For more than half a century, Garo Nalbandian’s camera has captured the heart and soul of Jerusalem. From celebrations of faith, conflict and politics, papal and presidential visits, archeological discoveries and ancient history, Nalbandian’s catalogue of photographs is a chronicle of virtually every significant moment that has shaped the city from which he cannot part, enamored by the intersection of vibrant cultures and mystic beauty.
“I love Jerusalem,” he declares enthusiastically. “As an Armenian, Christian Jerusalem is sacred, holy land and I am proud of my community and I want to share it with the rest of the world through my pictures.”
Blessed with the energy and sense of wonder of a child, the gregarious photographer’s white hair and beard are the only traces of six decades of experience. As a photographer, his natural talent and skill with a camera have carried Nalbandian to international renown, sought after by foreign news crews including from CNN and ABC, Newsweek and National Geographic, as well as from Armenian, Greek, and Muslim religious leaders alike. His work has also been featured in television documentaries, movies, and books, while filling the racks of scenic postcards in every souvenir shop in Jerusalem.
Born in the Armenian Quarter of Jerusalem’s Old City in 1943, the son of Armenian refugees fleeing the Genocide, Garo began his photography career at the tender age of 13, as an unpaid apprentice at the Yergatian photography studio. His responsibilities consisted mainly of cleaning the studio and running errands, but he took advantage of every opportunity to assist the in-house photographers, eagerly teaching himself how to develop film and use a camera. Eventually his boss entrusted Nalbandian to take over the residency at the studio, albeit still unpaid.
Nalbandian’s first big break came not long afterwards when a journalist from the local Palestine newspaper called the studio urgently needing a photographer to cover the arrival of U.N. Secretary General Dag Hammarskjold. Despite being just 15 years old at the time, he picked up his cameras and went to the airport to cover the visit. Hammarskjold noticed the young photographer walking backwards in front of him among the throng of reporters and cameramen and stopped to ask Nalbandian whether his pictures would be any good. Garo confidently informed the Secretary-General of the United Nations that he would see for himself on the cover of the newspaper the next day! Of the dozen or more stills he took, indeed eight would be published. “Although my boss still didn’t pay me, it didn’t matter because soon we had three times the number of calls and customers asking to do studio portraits,” he recalled. “Soon other photographers began to recognize me and asked me to work with them. I remember I was making 8 dinars which was a lot at that time. I took 1 dinar for the whole month to pay for weekly expenses, sandwiches, and the cinema and I gave seven dinars to my father.”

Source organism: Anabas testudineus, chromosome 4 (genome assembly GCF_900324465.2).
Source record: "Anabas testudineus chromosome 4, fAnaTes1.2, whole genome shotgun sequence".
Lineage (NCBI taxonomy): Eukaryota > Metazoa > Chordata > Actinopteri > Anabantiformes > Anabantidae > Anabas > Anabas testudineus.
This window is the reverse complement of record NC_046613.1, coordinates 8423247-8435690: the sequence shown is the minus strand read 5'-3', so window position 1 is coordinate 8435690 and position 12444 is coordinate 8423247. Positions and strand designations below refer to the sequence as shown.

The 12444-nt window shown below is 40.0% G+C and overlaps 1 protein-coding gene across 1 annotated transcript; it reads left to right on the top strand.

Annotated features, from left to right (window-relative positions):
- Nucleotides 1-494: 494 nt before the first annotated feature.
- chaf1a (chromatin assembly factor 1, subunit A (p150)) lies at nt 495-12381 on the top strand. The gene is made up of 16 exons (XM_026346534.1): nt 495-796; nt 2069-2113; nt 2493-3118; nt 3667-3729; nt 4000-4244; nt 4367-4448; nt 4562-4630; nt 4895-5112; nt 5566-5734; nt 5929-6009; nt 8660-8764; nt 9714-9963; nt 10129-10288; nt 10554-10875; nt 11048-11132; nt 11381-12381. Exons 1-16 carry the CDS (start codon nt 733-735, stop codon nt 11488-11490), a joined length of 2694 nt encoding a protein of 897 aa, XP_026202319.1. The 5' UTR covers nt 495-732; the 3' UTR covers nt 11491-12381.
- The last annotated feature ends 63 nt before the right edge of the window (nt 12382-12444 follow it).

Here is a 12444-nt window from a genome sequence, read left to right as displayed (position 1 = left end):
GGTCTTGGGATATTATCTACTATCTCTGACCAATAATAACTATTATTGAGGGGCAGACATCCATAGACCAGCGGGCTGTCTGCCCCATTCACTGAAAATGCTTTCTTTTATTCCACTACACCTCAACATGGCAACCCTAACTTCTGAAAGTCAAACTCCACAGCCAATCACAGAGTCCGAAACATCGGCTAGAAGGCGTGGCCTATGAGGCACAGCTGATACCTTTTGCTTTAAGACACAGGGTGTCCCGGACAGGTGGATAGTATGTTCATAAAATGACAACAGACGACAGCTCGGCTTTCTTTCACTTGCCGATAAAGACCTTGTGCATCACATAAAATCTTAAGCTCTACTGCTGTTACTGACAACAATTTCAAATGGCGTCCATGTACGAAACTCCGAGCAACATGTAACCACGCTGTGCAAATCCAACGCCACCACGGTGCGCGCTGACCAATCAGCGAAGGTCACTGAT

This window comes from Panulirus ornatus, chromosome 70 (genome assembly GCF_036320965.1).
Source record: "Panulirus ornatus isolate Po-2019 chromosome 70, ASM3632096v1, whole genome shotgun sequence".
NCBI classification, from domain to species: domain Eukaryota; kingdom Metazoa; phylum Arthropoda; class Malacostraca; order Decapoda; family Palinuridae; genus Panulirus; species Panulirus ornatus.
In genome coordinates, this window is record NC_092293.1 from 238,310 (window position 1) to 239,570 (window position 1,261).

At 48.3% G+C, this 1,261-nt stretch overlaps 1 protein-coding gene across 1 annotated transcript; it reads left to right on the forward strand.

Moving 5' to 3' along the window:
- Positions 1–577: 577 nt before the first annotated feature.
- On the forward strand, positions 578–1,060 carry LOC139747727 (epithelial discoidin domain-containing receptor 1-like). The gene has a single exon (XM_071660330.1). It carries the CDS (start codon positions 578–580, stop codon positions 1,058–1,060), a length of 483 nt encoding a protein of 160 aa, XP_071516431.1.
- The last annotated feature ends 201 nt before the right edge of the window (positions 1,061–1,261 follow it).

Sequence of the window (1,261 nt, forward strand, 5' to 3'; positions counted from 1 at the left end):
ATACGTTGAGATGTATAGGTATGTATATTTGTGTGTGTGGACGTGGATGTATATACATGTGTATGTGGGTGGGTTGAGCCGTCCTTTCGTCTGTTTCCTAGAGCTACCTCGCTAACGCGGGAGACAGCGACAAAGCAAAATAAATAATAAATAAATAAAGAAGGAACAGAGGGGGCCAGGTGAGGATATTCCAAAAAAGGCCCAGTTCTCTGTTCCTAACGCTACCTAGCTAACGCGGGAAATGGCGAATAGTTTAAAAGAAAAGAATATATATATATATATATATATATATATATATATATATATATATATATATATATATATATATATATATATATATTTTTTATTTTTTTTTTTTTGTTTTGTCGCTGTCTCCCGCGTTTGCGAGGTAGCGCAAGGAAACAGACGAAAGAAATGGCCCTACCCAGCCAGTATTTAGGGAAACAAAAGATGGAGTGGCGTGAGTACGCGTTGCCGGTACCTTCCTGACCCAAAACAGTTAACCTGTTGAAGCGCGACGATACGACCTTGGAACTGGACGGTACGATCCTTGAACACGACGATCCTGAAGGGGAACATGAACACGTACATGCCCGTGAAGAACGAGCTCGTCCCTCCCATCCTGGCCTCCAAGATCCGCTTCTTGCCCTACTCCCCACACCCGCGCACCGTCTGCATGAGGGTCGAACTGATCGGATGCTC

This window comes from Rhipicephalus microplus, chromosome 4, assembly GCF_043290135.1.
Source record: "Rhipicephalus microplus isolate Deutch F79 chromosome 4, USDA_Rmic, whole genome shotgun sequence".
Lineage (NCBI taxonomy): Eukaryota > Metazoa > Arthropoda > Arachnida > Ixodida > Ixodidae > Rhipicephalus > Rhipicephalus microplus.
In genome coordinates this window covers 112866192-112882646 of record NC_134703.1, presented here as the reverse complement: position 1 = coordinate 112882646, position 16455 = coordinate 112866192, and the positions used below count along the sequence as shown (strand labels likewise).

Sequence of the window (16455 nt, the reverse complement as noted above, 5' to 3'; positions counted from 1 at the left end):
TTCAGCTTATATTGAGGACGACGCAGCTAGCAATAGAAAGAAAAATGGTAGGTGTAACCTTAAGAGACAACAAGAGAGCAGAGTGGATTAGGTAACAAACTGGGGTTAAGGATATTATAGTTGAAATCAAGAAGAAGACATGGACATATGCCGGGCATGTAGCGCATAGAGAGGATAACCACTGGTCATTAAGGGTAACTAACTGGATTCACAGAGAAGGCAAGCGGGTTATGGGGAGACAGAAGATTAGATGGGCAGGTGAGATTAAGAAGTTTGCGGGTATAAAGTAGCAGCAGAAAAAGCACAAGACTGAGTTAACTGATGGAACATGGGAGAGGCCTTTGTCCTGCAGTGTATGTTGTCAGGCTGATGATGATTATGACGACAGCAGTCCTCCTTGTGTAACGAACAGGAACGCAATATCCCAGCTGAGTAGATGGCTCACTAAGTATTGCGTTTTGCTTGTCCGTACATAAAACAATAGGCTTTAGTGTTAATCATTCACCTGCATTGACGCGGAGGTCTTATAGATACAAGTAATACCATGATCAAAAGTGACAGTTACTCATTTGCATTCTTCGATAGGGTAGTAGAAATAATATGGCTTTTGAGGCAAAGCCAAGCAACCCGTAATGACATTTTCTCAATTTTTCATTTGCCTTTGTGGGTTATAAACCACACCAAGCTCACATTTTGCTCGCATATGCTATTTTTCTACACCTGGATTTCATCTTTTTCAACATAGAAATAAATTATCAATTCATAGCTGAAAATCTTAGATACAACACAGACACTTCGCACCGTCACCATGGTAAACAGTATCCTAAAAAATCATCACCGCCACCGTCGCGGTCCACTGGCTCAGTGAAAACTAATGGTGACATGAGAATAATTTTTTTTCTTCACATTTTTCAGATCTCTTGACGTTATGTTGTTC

Within a few years, Nalbandian launched his own studio and became both a sought-after expert in processing and developing color film and a skilled photographer, recognized for the quality of his work. In 1961 he photographed the visit of the Russian Orthodox patriarch, publishing his pictures for the first time in Newsweek and Time magazines. Over the decades that followed, Nalbandian would be granted a privileged window on history, chronicling seminal chapters in the city’s political, cultural and, especially, religious development. As the official photographer for the Catholic Custodian of the Holy Land, which together with the Greek and Armenian Patriarchates maintain the Church of the Holy Sepulchre, Nalbandian’s pictures of the historic visits of Popes Paul VI, John Paul II, Benedict XVI and Francis, have been featured around the world.
He has also served as the Official Photographer for the Armenian and Greek Patriarchates and works closely with the Islamic Wakf or religious authorities in Jerusalem as well as the department of religious antiquities in Jordan. In each case, he is widely respected not only for his artistic portraits, but also his tact and discretion. When the Muslim Brotherhood wanted to record in pictures a closed conference, Nalbandian—a Christian Armenian—was entrusted over Arab photographers. “I take my job as a photographer very seriously,” he says. “I am not there to listen and give away secrets and that is why they trust me.” In the process, Nalbandian has since amassed one of the largest individual archives of published photographs on Christian and Islamic ritual in Jerusalem—a treasure trove of historic material, some of which continue to be published in numerous books and journals around the world.